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Self-Reliance, Independent Living, and College

Updated: May 15

I know you’re full of excitement as you finalize details about where you're going to college, register for orientation, pay depositions and get ready for graduation.  There is so much happening right now, that it may have you in a complete whirlwind. To stay on track for all things high school and also incorporate a little “adulting” into your life, I have a few tips for how to build those muscles and begin living independently while you’re still at home:

1.      Wake up on your own. 

As a college student, you will be responsible for getting up and getting to classes and meetings on time. While your parents may be able to provide the occasional wake-up call, what they cannot provide is a note to excuse an absence or tardy.  In addition, some classes do not take attendance, so getting there and being present for class is all on you.  Practice now.

2.      Manage your own schedule.

This is slightly different than waking up on your own.  Still time management, but instead of being told by your parents/guardian what you have, you know.  Now, you may need to coordinate a ride if you don’t drive, but knowing what’s on your schedule each day puts you in the driver’s seat, so to speak.

3.      Read at least 20 minutes each day.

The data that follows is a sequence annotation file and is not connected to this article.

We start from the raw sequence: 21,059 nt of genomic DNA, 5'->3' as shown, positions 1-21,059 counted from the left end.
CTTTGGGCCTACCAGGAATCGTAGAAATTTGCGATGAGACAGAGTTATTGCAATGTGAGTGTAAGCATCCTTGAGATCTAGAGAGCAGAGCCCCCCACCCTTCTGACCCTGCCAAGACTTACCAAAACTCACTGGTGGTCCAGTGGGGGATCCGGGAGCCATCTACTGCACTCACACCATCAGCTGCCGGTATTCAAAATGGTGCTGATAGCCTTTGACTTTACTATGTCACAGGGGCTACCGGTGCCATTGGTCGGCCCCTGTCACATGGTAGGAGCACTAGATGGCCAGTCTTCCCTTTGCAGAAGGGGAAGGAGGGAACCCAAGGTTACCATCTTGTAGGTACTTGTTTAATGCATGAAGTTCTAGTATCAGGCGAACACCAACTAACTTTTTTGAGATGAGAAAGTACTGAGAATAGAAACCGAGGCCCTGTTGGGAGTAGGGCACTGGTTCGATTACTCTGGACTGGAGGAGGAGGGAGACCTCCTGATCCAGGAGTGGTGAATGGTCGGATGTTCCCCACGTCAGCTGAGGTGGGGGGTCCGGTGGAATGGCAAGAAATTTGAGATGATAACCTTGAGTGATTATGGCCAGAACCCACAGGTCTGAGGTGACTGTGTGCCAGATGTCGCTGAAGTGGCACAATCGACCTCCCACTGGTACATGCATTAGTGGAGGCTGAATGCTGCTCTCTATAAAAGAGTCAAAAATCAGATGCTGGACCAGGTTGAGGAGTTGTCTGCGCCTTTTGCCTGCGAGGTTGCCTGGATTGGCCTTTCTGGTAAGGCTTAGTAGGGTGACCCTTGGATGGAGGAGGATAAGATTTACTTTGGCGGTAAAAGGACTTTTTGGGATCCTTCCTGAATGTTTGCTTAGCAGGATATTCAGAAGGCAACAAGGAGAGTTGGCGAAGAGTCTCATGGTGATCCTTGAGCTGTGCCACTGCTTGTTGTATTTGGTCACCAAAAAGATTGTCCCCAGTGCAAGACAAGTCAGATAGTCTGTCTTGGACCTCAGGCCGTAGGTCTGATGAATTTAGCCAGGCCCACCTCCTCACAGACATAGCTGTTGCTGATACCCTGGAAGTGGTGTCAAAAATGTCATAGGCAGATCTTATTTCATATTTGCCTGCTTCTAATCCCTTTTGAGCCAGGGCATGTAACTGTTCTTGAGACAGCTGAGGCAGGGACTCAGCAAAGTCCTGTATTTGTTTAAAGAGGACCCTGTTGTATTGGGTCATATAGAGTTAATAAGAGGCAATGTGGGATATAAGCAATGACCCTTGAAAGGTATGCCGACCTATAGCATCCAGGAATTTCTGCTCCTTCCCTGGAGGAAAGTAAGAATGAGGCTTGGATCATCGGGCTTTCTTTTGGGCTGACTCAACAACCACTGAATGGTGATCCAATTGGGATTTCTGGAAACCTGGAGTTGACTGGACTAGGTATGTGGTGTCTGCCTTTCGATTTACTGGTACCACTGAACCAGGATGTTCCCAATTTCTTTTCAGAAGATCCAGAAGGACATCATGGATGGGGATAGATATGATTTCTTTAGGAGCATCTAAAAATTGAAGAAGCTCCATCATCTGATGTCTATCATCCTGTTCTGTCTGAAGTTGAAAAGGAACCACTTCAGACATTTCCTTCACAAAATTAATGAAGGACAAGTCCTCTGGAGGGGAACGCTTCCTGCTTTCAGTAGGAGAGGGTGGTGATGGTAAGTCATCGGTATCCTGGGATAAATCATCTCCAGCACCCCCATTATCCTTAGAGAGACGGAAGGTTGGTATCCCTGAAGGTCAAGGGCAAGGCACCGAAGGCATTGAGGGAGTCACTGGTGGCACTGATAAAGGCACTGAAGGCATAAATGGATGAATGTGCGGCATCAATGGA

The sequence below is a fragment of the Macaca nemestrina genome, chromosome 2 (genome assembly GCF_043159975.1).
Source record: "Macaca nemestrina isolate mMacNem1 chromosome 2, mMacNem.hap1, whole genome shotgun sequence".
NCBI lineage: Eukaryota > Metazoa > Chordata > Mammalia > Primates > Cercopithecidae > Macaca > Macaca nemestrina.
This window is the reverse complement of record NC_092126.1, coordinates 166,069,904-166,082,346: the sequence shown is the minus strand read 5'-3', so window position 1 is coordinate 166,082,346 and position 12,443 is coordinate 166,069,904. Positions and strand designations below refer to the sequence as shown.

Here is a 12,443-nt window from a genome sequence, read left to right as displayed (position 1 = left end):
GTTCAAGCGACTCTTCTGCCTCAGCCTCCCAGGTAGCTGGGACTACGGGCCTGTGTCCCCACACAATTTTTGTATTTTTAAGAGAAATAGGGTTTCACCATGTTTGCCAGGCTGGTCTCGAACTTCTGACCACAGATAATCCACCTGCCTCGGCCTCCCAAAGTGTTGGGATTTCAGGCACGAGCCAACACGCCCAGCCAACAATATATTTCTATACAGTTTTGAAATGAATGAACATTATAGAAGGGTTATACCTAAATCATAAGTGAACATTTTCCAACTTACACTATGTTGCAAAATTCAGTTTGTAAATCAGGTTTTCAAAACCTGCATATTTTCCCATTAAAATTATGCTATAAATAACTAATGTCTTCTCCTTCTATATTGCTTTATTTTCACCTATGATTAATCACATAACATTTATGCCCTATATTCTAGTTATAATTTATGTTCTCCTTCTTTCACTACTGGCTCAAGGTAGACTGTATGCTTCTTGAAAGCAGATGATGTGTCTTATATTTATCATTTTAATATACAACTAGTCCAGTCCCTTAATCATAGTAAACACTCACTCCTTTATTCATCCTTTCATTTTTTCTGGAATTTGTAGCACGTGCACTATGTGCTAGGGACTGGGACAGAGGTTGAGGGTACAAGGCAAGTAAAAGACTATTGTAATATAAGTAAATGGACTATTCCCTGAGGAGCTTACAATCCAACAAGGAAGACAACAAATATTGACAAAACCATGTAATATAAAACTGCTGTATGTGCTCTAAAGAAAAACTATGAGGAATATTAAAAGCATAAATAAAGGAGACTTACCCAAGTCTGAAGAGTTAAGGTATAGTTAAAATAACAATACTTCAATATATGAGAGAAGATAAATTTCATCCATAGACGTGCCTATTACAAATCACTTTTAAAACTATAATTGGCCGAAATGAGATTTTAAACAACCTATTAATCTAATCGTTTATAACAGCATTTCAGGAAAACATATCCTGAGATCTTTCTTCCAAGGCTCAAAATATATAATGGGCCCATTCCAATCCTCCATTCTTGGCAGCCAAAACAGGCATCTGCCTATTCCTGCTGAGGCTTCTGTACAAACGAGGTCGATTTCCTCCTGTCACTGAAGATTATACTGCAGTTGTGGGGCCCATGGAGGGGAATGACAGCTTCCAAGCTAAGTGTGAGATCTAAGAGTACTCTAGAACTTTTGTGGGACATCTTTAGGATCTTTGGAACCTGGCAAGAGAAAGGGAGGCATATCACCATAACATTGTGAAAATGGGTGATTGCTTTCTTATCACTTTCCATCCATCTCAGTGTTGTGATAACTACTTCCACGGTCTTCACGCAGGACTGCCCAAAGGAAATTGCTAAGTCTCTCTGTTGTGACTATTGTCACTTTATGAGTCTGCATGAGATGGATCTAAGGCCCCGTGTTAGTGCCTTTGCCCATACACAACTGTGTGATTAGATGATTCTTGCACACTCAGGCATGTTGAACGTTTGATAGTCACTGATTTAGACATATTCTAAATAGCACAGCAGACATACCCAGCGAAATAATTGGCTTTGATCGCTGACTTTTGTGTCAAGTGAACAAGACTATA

Daily reading prepares you for college expectations.  Homework is probably not being assigned as regularly now that we’re into testing season (EOC, APs, etc.) but we can still maintain habits.  Try reading at least 20-45 minutes per day.  Read a thriller, romance, novel, or fantasy.  Just pick a genre to get yourself into the habit of reading to soften the blow in the fall.

4.      Do your own laundry.

This is small, but important.  Many colleges now include laundry in your room and board, so you no longer have to wait until you go home to get it done.  It also can provide an opportunity for you to ready/study while you hang out waiting for your colors to dry.  Most importantly, learning now means you won’t ruin your favorite ‘fit when it’s time to go out.

5.      Track your money/finances.

College costs and you may find yourself spending money in a much different way.  Between now and the fall, track the money you spend and others spend on you for one week.  Begin to get a sense of where your money goes and how you will manage it when you get to college.

6.      Check college stats.

You’ve probably already decided where you’re going to college, but that doesn’t mean you can’t learn more about your school of choice. You probably already know the general graduation and student-teacher ratios, but find out the stats for your major and demographics (race, gender, vet status, etc.). This can give you a much better idea of what you’re dealing with as you begin college and where using campus resources will come in handy.

So while many of the suggestions I make are while you’re in the thick of it, not everything has to wait until you start classes. Why not do what you can now to prepare for the independence, expectations, and excitement of college life. 

If you want to start college like a badass and you're ready to invest in coaching to help reach your academic goals, click here to schedule your discovery call. Let's work together and get you on the path to thriving as a college student!

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